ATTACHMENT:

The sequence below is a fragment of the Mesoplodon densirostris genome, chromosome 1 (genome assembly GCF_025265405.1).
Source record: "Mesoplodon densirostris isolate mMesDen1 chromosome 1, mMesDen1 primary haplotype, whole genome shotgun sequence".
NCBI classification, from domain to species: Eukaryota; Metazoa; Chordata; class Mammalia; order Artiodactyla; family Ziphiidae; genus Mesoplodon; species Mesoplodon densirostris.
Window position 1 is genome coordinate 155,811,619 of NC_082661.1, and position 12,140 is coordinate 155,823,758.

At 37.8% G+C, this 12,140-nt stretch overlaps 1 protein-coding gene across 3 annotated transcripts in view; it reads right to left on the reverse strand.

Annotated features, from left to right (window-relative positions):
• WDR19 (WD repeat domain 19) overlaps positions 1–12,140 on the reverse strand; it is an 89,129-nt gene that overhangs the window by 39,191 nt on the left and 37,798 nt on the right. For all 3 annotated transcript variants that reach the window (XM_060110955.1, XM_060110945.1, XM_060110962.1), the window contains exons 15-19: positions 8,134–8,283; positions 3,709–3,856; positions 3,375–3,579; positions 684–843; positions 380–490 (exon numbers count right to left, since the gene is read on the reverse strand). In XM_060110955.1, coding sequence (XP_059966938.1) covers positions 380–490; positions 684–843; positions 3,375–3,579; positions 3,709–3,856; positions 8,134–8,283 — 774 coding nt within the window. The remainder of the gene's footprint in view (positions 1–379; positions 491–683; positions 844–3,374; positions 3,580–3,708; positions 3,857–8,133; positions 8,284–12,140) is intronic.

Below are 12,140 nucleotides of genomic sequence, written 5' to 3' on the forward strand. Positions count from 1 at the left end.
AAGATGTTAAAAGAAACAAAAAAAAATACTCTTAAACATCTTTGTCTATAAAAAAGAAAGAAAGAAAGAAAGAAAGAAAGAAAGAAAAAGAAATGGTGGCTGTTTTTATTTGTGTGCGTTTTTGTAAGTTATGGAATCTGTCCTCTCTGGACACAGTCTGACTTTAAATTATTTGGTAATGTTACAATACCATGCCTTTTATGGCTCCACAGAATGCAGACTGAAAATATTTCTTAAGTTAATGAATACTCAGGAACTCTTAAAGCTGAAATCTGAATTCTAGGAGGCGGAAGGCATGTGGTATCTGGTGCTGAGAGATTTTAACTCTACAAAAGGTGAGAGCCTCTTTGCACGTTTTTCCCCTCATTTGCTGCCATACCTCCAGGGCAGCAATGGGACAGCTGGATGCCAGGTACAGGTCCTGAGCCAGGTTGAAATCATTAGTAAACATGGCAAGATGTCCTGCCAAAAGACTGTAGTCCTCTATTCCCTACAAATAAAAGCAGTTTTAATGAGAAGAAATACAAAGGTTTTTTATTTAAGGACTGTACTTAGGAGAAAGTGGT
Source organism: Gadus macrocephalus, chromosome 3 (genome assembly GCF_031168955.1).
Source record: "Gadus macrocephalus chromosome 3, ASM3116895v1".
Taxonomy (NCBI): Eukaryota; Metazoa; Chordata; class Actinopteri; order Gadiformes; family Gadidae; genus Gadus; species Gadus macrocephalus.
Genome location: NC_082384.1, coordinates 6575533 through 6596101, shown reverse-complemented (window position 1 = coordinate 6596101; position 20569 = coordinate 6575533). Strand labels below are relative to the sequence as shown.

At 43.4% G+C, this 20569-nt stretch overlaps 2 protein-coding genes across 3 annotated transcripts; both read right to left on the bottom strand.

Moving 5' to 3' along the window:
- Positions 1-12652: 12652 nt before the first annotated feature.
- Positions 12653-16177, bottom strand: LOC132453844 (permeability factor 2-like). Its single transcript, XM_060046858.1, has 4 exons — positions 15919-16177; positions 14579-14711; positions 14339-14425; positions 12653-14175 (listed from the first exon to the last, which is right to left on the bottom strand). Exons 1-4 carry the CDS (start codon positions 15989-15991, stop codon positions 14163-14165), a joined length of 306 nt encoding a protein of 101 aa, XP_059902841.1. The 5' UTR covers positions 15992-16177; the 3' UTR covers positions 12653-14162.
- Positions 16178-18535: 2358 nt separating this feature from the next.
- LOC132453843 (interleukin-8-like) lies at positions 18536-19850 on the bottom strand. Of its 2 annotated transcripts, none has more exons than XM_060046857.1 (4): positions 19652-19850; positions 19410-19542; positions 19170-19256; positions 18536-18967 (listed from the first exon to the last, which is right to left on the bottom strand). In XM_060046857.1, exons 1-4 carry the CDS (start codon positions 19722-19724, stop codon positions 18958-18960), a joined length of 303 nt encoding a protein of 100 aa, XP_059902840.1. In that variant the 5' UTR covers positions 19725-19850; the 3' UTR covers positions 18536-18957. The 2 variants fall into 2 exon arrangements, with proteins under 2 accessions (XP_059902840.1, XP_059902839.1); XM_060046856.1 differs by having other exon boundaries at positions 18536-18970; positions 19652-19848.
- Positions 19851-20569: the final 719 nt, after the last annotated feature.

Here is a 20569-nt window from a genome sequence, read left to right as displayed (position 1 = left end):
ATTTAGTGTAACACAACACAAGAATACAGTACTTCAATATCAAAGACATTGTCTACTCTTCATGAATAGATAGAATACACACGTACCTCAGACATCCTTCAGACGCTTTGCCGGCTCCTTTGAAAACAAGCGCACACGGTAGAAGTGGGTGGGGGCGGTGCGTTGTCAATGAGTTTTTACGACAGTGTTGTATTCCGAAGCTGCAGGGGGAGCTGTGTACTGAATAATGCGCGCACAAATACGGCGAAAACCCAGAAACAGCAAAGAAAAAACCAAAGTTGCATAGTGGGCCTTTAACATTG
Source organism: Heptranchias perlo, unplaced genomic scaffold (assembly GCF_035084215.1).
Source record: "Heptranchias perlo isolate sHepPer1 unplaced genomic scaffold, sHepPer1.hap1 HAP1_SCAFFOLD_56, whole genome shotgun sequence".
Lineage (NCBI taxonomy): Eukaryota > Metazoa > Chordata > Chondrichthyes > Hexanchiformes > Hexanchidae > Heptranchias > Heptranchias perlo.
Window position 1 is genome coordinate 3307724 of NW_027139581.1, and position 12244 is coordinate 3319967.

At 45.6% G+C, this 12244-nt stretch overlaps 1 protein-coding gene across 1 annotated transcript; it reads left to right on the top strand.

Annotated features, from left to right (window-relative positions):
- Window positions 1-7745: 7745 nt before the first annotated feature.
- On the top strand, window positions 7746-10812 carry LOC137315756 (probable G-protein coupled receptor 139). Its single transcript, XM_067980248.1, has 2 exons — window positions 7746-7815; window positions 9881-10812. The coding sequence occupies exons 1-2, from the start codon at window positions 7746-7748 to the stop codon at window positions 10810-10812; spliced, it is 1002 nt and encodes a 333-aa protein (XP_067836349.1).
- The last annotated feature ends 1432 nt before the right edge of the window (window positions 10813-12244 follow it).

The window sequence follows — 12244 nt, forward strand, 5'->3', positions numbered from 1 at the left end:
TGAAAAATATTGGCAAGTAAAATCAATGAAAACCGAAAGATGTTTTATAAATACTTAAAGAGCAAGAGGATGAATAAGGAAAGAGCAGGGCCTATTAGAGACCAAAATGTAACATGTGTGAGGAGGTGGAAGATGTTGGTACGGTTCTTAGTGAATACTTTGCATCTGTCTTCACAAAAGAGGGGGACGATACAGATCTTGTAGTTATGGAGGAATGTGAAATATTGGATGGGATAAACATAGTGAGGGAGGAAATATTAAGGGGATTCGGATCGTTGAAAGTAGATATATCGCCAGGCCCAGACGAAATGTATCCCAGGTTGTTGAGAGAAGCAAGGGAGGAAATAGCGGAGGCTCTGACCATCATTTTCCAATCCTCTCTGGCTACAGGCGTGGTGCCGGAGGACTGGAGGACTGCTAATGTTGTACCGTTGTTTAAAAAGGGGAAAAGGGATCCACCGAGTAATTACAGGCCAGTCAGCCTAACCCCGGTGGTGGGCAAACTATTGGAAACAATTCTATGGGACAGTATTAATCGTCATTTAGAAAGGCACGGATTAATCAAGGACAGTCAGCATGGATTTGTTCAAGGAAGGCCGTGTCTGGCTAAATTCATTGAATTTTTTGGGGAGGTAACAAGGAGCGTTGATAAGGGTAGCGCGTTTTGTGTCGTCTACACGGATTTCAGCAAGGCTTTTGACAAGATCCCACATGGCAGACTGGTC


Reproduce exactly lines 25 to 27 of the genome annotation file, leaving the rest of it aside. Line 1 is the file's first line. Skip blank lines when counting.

Lineage (NCBI taxonomy): Eukaryota > Metazoa > Chordata > Chondrichthyes > Hexanchiformes > Hexanchidae > Heptranchias > Heptranchias perlo.
Window position 1 is genome coordinate 3307724 of NW_027139581.1, and position 12244 is coordinate 3319967.

At 45.6% G+C, this 12244-nt stretch overlaps 1 protein-coding gene across 1 annotated transcript; it reads left to right on the top strand.